The problem, from the Service men's point of view, seems to me also to be this. If you ever over-weight the scale in favour of the Service man, it maycreate an atmosphere amongst the civilian population in which people will say to themselves: "Service men have so great privileges as regards the discharge of debt or the retention of their houses that we have to be very careful unless we ourselves, who have made our own arrangements on a certain basis, are to be penalised. In order to avoid being penalised we will avoid entering into arrangements with Service men." They will say to themselves: "No, we are not going to give a tenancy to a Service man, or a man who is liable in the immediate future to enter the Service, because we may well find that, When we want the money that we can reckon to receive as a result of this contract, he has gone off on service, and because of this Act which is now being passed we shall be unable to recoup ourselves." One has to be very careful from that point of view, just as much as in the interests of the civilian community, not to over-weight the scales in the interests of the Service man himself.

A certain amount has been said at various stages of this Bill to establish a sort of analogy between the provisions of this Bill aid the Courts (Emergency Powers) Act, which was brought into operation in both wars in slightly different forms and was only recently brought to an end. But that analogy can easily be taken too far, because, of course, the Courts (Emergency Powers) Act was an Act which, in face of the threat and the existence of war over a period of time, applied to the entire population of the country. The Parts of this Bill which are to some extent analogous to the provisions of the Courts (Emergency Powers) Act apply only in these cases to that special section, the Service men; and what may be perfectly legitimately applied to the whole country, putting everybody on the same basis, is not necessarily by any means the same type of measure as should be applied to persons who are merely—and I say "merely" without any offence in any way to the Service man—parts of one particular section of the community.

As I say, we are anxious that everything possible should be done in this respect to make the lot of the Service man easier, and to free him and his dependants from anxiety. Of course, this Bill goes a long way, because in various portions of it it allows those who have, to come to a decision on these matters to take into account not only the Service man himself, but other persons who may be connected with him in business, and who may plead the provisions of this Bill in order to escape from what would otherwise be their liability by saying: "I am associated with a Service man. By reason of his service I am put in this difficulty, and therefore I desire to invoke the protection of this Bill." So the protection given extends beyond the actual Service man to the person who is working in collaboration with him. In certain circumstances it allows courts to take into account other financial obligations of the man, as well as the one that they are actually considering, although how those obligations are to be ascertained if the man happens to be serving somewhere in Korea is not, on the face of it, entirely plain. The Bill also provides for protection where the disability or inability to discharge his debts has arisen either directly or indirectly as a result of his service. I am not saving that all those are not necessary additions to the Bill. What I am saying is that they make the construction and the operation of the Bill a matter of very considerable difficulty. That is the aspect which I confess I find very worrying.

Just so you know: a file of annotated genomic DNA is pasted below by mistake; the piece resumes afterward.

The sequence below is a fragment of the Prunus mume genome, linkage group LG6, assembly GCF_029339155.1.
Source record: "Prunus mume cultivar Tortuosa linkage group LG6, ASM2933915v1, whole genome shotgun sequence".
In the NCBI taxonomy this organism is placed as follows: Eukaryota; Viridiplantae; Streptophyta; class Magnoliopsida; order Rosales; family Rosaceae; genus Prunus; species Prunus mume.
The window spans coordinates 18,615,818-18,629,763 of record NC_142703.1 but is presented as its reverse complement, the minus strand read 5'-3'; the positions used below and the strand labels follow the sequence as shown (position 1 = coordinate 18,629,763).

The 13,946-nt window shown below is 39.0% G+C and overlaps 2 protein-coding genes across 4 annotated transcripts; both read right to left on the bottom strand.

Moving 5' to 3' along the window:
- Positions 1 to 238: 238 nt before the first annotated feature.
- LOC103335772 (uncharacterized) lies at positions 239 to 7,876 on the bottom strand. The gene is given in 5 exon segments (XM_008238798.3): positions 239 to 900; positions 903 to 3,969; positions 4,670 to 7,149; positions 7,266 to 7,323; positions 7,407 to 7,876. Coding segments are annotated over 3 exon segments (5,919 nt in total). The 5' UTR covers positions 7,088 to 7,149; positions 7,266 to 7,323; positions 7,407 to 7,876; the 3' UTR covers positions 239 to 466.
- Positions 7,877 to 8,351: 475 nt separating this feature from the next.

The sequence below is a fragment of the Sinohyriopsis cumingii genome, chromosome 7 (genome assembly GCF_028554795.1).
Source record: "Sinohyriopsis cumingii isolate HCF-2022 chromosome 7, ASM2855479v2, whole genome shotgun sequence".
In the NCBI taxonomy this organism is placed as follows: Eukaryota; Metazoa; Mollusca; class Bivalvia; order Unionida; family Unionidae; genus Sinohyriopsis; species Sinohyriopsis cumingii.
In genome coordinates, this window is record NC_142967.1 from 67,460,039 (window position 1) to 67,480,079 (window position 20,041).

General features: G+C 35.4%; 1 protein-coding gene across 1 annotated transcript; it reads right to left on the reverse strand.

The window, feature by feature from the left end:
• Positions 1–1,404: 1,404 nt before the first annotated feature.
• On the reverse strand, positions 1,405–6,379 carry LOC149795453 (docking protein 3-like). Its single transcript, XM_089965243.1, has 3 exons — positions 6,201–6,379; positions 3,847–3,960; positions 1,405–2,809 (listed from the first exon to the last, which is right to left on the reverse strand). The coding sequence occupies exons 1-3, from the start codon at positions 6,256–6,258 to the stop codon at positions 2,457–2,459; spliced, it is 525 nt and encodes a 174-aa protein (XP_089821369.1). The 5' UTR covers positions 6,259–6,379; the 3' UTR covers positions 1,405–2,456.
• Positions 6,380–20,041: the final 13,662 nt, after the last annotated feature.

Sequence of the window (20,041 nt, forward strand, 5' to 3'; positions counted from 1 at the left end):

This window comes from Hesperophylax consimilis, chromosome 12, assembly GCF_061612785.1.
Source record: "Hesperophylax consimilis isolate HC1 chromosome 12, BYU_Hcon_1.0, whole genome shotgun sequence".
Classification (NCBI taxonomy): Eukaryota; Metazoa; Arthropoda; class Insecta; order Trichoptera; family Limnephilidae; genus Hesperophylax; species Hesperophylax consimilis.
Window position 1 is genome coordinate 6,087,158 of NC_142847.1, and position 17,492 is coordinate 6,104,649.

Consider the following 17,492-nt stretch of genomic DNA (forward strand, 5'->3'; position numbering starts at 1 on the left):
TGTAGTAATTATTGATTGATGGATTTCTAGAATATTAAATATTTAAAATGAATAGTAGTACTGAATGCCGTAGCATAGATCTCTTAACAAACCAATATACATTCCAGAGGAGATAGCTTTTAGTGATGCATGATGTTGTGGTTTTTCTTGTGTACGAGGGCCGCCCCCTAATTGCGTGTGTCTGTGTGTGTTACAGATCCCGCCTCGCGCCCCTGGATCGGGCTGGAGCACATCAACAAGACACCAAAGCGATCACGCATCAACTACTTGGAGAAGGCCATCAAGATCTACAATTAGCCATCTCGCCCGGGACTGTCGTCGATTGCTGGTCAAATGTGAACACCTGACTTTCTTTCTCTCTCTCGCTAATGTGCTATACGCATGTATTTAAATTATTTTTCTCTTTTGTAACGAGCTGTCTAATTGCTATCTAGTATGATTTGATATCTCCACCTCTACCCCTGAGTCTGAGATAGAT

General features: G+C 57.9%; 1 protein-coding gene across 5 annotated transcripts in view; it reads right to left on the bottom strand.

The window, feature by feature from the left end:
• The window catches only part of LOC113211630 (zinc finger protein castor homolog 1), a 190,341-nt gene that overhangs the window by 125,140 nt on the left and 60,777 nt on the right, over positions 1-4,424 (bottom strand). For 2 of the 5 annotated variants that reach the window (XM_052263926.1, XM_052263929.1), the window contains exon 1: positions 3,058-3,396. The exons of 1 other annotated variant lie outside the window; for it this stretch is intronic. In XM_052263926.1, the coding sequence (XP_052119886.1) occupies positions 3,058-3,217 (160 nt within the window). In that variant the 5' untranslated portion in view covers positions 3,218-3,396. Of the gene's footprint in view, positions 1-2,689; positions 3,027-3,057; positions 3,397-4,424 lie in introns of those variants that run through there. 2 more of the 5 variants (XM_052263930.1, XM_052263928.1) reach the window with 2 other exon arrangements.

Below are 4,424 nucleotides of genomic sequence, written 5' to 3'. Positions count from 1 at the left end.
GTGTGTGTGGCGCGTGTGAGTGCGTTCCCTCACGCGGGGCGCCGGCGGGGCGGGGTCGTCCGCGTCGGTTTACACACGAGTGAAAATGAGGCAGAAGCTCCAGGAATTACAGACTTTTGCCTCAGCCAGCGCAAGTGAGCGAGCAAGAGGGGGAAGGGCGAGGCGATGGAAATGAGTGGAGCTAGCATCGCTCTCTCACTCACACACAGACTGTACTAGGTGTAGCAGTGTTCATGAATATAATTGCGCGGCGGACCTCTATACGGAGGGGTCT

This is a Bill which is designed to define and clarify certain advantages accorded to a man or a woman because he or she is serving in the Forces, and, of course, also incorporating the protection of dependants. Now the first necessity is that those persons for whose benefit this Bill is designed should understand what their rights are, and how they can obtain them. And how the ordinary member of the Services, confronted by this Bill, is going to ascertain what privileges it does extend to him, and how he can put them into practice, I confess causes me a great deal of perturbation. It was said in the course of discussions in another place that the proposal was to distribute leaflets setting out the provisions of the Bill. I cannot help thinking that it would be more in the nature of a brochure than a leaflet when it comes into existence—if it ever does. In whichever form it is, such a document will be perfectly useless—first, because the Service man will not understand it, and, secondly, because he will lose it.